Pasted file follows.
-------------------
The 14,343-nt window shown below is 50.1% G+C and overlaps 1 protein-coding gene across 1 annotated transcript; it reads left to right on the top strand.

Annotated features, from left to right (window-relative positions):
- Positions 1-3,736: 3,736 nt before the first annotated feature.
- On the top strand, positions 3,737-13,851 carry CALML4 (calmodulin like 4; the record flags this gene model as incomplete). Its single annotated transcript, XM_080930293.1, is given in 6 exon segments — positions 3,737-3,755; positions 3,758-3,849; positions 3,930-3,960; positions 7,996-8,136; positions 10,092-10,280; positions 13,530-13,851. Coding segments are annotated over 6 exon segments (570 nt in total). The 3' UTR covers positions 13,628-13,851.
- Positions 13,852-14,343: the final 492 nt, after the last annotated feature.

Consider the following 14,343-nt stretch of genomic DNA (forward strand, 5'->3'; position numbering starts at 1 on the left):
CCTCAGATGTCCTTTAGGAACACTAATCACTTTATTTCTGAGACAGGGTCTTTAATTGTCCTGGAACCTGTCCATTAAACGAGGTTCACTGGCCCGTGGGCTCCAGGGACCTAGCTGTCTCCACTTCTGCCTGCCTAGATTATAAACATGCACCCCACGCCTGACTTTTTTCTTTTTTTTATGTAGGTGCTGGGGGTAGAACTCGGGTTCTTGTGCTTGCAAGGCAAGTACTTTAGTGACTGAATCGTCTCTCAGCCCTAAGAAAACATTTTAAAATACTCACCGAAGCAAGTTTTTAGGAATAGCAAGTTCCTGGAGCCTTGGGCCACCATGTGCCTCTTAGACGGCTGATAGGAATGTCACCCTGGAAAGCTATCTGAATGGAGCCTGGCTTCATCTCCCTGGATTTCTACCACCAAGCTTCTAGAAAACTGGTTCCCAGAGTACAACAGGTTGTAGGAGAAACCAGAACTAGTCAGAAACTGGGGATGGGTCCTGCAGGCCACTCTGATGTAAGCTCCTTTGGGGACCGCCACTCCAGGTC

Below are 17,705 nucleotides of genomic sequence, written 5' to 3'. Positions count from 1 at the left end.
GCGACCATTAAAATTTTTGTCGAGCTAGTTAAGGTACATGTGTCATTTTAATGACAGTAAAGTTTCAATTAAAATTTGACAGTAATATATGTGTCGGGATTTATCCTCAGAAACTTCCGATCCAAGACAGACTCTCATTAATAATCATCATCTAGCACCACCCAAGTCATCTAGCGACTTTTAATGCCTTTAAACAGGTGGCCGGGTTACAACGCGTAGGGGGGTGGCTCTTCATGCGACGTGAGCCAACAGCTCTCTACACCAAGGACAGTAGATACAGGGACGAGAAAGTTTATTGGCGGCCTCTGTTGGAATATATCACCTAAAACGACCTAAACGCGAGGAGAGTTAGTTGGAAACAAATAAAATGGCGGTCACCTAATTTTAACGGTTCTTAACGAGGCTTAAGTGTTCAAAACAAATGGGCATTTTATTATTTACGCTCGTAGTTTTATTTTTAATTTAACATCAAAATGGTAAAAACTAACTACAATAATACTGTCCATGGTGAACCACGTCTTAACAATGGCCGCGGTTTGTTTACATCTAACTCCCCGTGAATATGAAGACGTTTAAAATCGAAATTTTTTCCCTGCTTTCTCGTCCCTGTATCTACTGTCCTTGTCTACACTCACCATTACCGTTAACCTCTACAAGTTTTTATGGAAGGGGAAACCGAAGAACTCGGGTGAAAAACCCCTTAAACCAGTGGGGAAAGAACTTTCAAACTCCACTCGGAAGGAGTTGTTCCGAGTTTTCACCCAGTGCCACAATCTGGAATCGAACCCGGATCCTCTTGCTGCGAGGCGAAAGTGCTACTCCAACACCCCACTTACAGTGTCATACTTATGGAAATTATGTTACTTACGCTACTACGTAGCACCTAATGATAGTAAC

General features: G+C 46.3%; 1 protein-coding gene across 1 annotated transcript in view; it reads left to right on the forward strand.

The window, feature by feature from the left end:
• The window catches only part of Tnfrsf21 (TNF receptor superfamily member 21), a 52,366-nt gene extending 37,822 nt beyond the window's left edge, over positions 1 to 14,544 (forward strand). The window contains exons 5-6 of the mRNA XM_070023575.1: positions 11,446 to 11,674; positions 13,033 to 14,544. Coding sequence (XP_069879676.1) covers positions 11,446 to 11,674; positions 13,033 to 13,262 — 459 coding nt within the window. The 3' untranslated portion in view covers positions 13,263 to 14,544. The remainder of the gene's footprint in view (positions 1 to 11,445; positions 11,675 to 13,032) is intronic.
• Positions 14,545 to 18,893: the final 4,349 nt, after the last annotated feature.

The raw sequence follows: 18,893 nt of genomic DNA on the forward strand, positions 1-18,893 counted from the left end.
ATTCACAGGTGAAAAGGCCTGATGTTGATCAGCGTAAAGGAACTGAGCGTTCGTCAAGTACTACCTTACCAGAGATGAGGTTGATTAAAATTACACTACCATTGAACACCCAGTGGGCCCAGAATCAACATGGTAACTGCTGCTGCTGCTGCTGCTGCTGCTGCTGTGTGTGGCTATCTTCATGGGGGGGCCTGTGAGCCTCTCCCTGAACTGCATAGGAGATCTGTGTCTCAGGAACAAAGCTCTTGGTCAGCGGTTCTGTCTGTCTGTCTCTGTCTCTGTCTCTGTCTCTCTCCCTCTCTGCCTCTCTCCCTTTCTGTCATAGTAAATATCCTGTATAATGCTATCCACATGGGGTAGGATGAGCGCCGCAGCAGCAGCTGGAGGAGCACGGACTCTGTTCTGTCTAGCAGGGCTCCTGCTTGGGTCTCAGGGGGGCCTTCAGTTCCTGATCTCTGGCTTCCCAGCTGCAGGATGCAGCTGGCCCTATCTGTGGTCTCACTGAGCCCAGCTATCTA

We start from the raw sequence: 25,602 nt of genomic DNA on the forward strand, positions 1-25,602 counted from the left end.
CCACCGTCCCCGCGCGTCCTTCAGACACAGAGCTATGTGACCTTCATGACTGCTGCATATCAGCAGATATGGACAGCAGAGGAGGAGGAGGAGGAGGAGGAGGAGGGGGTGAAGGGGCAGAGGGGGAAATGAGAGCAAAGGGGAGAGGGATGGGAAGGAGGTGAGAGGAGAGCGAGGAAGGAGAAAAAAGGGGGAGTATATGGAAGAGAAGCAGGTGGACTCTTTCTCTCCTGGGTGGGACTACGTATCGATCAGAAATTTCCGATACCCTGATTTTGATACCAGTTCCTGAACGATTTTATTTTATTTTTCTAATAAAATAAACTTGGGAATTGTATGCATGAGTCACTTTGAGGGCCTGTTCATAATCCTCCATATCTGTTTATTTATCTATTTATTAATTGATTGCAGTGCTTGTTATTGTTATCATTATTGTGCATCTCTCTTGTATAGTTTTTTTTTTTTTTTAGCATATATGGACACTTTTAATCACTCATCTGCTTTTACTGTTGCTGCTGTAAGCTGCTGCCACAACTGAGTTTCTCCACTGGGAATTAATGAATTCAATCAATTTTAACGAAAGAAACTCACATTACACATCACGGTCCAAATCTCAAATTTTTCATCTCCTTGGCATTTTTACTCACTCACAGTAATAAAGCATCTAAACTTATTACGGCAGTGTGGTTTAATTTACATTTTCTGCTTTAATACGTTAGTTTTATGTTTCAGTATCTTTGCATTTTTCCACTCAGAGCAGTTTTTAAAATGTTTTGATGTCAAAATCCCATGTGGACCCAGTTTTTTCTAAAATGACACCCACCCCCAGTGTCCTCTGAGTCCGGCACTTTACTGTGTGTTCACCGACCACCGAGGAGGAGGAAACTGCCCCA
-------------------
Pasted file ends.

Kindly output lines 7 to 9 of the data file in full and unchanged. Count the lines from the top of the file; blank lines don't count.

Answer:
CCTCAGATGTCCTTTAGGAACACTAATCACTTTATTTCTGAGACAGGGTCTTTAATTGTCCTGGAACCTGTCCATTAAACGAGGTTCACTGGCCCGTGGGCTCCAGGGACCTAGCTGTCTCCACTTCTGCCTGCCTAGATTATAAACATGCACCCCACGCCTGACTTTTTTCTTTTTTTTATGTAGGTGCTGGGGGTAGAACTCGGGTTCTTGTGCTTGCAAGGCAAGTACTTTAGTGACTGAATCGTCTCTCAGCCCTAAGAAAACATTTTAAAATACTCACCGAAGCAAGTTTTTAGGAATAGCAAGTTCCTGGAGCCTTGGGCCACCATGTGCCTCTTAGACGGCTGATAGGAATGTCACCCTGGAAAGCTATCTGAATGGAGCCTGGCTTCATCTCCCTGGATTTCTACCACCAAGCTTCTAGAAAACTGGTTCCCAGAGTACAACAGGTTGTAGGAGAAACCAGAACTAGTCAGAAACTGGGGATGGGTCCTGCAGGCCACTCTGATGTAAGCTCCTTTGGGGACCGCCACTCCAGGTC

Below are 17,705 nucleotides of genomic sequence, written 5' to 3'. Positions count from 1 at the left end.
GCGACCATTAAAATTTTTGTCGAGCTAGTTAAGGTACATGTGTCATTTTAATGACAGTAAAGTTTCAATTAAAATTTGACAGTAATATATGTGTCGGGATTTATCCTCAGAAACTTCCGATCCAAGACAGACTCTCATTAATAATCATCATCTAGCACCACCCAAGTCATCTAGCGACTTTTAATGCCTTTAAACAGGTGGCCGGGTTACAACGCGTAGGGGGGTGGCTCTTCATGCGACGTGAGCCAACAGCTCTCTACACCAAGGACAGTAGATACAGGGACGAGAAAGTTTATTGGCGGCCTCTGTTGGAATATATCACCTAAAACGACCTAAACGCGAGGAGAGTTAGTTGGAAACAAATAAAATGGCGGTCACCTAATTTTAACGGTTCTTAACGAGGCTTAAGTGTTCAAAACAAATGGGCATTTTATTATTTACGCTCGTAGTTTTATTTTTAATTTAACATCAAAATGGTAAAAACTAACTACAATAATACTGTCCATGGTGAACCACGTCTTAACAATGGCCGCGGTTTGTTTACATCTAACTCCCCGTGAATATGAAGACGTTTAAAATCGAAATTTTTTCCCTGCTTTCTCGTCCCTGTATCTACTGTCCTTGTCTACACTCACCATTACCGTTAACCTCTACAAGTTTTTATGGAAGGGGAAACCGAAGAACTCGGGTGAAAAACCCCTTAAACCAGTGGGGAAAGAACTTTCAAACTCCACTCGGAAGGAGTTGTTCCGAGTTTTCACCCAGTGCCACAATCTGGAATCGAACCCGGATCCTCTTGCTGCGAGGCGAAAGTGCTACTCCAACACCCCACTTACAGTGTCATACTTATGGAAATTATGTTACTTACGCTACTACGTAGCACCTAATGATAGTAAC